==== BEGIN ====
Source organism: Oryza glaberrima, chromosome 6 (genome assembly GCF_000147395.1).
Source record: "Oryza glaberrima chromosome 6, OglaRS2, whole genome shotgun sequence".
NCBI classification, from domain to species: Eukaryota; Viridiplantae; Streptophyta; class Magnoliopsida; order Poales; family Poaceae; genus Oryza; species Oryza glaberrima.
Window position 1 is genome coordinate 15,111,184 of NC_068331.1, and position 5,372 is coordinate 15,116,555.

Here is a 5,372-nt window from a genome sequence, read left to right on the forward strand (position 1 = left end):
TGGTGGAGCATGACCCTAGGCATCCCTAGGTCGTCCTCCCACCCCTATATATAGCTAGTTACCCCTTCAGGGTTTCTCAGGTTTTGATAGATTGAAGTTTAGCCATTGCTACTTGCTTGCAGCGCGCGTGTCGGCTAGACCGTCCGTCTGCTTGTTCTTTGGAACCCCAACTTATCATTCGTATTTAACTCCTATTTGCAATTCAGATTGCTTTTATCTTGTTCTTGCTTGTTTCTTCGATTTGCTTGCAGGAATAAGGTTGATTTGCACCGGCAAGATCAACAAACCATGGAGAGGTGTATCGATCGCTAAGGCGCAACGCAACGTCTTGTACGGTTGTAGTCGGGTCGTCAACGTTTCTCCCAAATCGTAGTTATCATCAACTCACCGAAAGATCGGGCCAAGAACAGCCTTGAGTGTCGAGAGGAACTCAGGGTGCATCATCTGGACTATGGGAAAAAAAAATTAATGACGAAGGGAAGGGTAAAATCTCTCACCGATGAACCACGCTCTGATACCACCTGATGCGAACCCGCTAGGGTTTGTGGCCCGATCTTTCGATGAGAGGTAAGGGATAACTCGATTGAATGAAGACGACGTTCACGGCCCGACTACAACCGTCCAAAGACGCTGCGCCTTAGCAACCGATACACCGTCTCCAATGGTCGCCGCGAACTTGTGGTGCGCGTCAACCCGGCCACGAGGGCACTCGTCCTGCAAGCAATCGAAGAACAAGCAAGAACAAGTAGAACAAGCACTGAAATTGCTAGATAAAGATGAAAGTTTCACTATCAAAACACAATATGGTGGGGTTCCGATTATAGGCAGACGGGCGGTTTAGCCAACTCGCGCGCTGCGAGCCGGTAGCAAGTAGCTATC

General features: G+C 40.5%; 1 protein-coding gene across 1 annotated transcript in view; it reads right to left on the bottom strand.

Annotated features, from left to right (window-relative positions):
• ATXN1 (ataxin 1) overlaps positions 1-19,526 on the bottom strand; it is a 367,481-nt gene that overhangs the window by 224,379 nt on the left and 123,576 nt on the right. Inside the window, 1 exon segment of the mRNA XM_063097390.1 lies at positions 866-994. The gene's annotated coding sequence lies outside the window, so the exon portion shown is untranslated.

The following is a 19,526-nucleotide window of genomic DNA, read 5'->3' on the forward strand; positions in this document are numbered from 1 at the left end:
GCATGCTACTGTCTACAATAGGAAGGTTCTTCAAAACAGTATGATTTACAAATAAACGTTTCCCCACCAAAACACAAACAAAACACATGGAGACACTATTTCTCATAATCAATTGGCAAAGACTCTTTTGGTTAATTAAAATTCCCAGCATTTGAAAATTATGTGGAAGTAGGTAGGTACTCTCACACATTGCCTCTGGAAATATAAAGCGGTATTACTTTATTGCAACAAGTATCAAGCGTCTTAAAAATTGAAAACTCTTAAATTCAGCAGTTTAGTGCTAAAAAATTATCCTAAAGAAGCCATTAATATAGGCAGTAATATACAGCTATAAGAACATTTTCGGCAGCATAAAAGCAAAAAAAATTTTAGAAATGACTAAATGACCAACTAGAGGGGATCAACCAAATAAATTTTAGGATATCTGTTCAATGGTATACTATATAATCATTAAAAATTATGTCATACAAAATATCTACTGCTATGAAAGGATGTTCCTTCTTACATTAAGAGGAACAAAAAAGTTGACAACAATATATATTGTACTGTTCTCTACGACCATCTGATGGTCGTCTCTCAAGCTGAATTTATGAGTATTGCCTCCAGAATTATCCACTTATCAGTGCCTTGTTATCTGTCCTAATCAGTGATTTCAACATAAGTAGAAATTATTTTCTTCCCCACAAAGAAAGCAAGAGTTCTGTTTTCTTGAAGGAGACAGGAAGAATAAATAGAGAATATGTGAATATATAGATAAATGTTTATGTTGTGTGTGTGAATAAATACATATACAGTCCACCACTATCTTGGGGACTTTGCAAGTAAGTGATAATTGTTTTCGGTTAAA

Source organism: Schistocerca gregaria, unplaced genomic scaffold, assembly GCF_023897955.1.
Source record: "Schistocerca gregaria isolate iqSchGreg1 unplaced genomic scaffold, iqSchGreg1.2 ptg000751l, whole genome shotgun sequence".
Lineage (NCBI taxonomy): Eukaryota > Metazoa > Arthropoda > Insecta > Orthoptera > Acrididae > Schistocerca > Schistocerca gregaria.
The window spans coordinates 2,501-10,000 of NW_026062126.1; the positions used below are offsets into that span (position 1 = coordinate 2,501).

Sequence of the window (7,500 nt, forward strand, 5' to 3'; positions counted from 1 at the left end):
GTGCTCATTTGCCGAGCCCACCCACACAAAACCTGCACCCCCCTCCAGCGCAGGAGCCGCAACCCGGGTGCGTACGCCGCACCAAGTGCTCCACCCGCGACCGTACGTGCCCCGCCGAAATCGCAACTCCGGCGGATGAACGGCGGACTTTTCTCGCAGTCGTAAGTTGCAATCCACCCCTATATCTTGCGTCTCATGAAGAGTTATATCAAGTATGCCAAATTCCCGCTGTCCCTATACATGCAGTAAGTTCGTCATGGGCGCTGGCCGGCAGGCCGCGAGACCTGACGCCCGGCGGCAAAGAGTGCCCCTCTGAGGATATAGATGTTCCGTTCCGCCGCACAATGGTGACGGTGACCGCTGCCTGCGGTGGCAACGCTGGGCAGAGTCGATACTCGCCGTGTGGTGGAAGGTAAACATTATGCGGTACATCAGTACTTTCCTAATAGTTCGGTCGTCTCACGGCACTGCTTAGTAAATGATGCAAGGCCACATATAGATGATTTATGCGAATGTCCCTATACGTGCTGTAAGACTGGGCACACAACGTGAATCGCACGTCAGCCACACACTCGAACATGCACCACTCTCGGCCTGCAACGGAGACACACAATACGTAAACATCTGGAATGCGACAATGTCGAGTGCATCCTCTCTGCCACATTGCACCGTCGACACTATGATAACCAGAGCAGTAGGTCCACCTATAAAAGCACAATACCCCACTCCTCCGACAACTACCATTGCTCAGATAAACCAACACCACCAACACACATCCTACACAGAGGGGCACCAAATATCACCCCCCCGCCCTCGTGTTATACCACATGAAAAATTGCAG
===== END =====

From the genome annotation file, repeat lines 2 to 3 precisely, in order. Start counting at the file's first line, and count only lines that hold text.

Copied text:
Source record: "Oryza glaberrima chromosome 6, OglaRS2, whole genome shotgun sequence".
NCBI classification, from domain to species: Eukaryota; Viridiplantae; Streptophyta; class Magnoliopsida; order Poales; family Poaceae; genus Oryza; species Oryza glaberrima.